From the pre-Cambrian and early Cambrian, we have a collection of enigmatic fossils: the small shellies appear to be bits and pieces of partially shelled animals; there are trace fossils, the tracks of small, soft-bodied wormlike animals; and there are the very peculiar Edicaran vendobionts, which look like fronds and fans and pleated or quilted sheets. In the Cambrian, of course, we find somewhat more familiar creatures—sure, they're weird and different, but we can at least tentatively see them as precursors to the modern members of their respective phyla. It's not surprising, though, that the farther back in time we go, the stranger animals appear, and the more difficult it is to place them in our phylogenies.

So here's something cool and helpful—it looks like a vendobiont, but it's been found in the Lower Cambrian fossil beds of Chengjiang. It's also very well preserved, and has features that suggest affinities to the ctenophores.

Continue reading "Stromatoveris" (on Pharyngula)


Though it’s always a good thing when another taxon finds its place, I confess I’m relieved that some Ediacaran fauna may still be outside the Metazoa entirely:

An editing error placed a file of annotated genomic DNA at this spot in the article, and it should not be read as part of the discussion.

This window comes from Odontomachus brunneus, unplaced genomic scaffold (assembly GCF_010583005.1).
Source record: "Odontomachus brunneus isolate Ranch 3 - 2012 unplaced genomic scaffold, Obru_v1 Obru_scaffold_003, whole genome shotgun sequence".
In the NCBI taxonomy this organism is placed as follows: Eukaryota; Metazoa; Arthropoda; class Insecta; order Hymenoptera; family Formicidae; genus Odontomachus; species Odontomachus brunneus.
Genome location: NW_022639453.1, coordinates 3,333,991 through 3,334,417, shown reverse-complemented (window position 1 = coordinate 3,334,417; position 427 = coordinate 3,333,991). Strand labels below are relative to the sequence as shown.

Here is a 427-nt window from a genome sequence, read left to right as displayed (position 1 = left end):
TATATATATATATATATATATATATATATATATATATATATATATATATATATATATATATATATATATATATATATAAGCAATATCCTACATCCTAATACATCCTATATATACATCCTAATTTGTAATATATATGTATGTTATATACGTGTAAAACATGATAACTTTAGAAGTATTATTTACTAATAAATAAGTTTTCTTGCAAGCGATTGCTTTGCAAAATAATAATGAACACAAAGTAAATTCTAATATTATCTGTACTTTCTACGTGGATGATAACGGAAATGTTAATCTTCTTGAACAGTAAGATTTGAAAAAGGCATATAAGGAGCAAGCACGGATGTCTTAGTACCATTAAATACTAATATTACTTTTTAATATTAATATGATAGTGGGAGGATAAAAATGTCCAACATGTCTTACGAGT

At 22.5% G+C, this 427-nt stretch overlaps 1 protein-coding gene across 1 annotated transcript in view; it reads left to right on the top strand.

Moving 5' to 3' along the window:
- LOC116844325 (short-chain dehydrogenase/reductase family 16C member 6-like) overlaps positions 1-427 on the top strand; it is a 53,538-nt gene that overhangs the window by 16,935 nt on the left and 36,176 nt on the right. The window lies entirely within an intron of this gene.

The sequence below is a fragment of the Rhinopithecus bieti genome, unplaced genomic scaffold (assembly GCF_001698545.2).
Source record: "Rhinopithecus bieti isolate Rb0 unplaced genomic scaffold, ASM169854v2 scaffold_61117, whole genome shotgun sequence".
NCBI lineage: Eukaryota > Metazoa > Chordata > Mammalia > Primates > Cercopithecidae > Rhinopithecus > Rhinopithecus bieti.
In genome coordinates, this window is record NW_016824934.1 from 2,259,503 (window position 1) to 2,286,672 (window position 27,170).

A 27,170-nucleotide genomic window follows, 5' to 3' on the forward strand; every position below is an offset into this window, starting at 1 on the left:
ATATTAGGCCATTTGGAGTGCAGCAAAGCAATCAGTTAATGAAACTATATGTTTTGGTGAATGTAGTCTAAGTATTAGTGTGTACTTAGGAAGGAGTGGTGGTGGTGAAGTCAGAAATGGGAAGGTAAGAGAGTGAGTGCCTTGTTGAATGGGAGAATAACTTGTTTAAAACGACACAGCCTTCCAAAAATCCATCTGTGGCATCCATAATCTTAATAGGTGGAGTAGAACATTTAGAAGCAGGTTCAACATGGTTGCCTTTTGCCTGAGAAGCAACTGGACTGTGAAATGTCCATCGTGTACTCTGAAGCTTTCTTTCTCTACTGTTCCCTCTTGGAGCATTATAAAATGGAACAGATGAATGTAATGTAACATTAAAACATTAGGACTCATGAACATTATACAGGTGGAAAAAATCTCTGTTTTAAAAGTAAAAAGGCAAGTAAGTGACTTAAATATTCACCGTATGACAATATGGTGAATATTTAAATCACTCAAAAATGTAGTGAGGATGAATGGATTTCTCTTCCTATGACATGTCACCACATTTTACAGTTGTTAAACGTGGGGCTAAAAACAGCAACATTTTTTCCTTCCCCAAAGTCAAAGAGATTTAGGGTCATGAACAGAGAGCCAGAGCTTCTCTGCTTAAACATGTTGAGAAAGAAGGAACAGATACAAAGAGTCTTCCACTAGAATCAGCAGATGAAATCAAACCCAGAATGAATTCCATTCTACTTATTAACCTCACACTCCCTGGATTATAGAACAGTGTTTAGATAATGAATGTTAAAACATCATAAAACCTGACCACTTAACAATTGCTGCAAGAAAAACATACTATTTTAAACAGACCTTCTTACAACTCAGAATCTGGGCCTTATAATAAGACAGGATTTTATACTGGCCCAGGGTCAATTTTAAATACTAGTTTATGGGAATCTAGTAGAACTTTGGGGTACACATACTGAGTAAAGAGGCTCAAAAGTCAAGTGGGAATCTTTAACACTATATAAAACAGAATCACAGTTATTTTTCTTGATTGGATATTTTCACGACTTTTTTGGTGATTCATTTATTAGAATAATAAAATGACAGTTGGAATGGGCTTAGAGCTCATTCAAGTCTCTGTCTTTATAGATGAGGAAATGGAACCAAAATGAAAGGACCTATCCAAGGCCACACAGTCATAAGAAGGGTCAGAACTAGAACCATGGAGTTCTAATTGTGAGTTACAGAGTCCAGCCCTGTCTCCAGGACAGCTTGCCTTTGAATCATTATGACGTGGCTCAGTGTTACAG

The level of organization seen in Stromatoveris (and equivalent Ediacaran fossils) seems to transcend protistan complexity. It seems likely, therefore, that the vendobionts as currently recognized are not monophyletic. Taxa such as Ernietta and Pteridinium, built on simple modular units and apparently with an infaunal mode of life, may well be giant protistans.

It seems much more romantic that way.

Weren’t a bunch of these kinds of things found in Russia and referred to as “the small shelly fauna”? Is there any further clarity on their identification?

I think you’re thinking of the Tommotian fauna. (The “small shellies” PZ mentioned.) Here’s a random site I Googled…I make no promises that it’s remotely up to date!

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This page contains a single entry by PZ Myers published on May 8, 2006 9:45 AM.

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